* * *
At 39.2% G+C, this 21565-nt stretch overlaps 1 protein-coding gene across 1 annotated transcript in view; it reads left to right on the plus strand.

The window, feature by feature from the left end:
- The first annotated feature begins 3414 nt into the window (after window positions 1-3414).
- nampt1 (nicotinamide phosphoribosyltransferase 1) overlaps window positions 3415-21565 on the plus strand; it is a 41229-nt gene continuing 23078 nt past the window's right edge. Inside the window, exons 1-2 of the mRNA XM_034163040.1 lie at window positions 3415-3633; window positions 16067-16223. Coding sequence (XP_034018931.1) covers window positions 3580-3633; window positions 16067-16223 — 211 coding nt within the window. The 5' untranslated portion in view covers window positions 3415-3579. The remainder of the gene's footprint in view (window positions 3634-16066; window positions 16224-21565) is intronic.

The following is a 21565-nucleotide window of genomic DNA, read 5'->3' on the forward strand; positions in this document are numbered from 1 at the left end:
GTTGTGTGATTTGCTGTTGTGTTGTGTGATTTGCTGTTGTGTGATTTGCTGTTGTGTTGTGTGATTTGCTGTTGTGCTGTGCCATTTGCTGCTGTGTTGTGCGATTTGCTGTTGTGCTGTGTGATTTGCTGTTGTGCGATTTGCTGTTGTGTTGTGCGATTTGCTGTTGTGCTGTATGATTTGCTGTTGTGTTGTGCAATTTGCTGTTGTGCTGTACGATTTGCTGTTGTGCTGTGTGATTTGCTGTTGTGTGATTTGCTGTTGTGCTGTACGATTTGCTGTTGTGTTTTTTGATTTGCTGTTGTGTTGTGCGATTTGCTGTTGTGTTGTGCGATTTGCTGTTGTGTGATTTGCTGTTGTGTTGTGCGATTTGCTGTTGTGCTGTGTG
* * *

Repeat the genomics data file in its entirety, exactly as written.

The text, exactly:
At 39.2% G+C, this 21565-nt stretch overlaps 1 protein-coding gene across 1 annotated transcript in view; it reads left to right on the plus strand.

The window, feature by feature from the left end:
- The first annotated feature begins 3414 nt into the window (after window positions 1-3414).
- nampt1 (nicotinamide phosphoribosyltransferase 1) overlaps window positions 3415-21565 on the plus strand; it is a 41229-nt gene continuing 23078 nt past the window's right edge. Inside the window, exons 1-2 of the mRNA XM_034163040.1 lie at window positions 3415-3633; window positions 16067-16223. Coding sequence (XP_034018931.1) covers window positions 3580-3633; window positions 16067-16223 — 211 coding nt within the window. The 5' untranslated portion in view covers window positions 3415-3579. The remainder of the gene's footprint in view (window positions 3634-16066; window positions 16224-21565) is intronic.

The following is a 21565-nucleotide window of genomic DNA, read 5'->3' on the forward strand; positions in this document are numbered from 1 at the left end:
GTTGTGTGATTTGCTGTTGTGTTGTGTGATTTGCTGTTGTGTGATTTGCTGTTGTGTTGTGTGATTTGCTGTTGTGCTGTGCCATTTGCTGCTGTGTTGTGCGATTTGCTGTTGTGCTGTGTGATTTGCTGTTGTGCGATTTGCTGTTGTGTTGTGCGATTTGCTGTTGTGCTGTATGATTTGCTGTTGTGTTGTGCAATTTGCTGTTGTGCTGTACGATTTGCTGTTGTGCTGTGTGATTTGCTGTTGTGTGATTTGCTGTTGTGCTGTACGATTTGCTGTTGTGTTTTTTGATTTGCTGTTGTGTTGTGCGATTTGCTGTTGTGTTGTGCGATTTGCTGTTGTGTGATTTGCTGTTGTGTTGTGCGATTTGCTGTTGTGCTGTGTG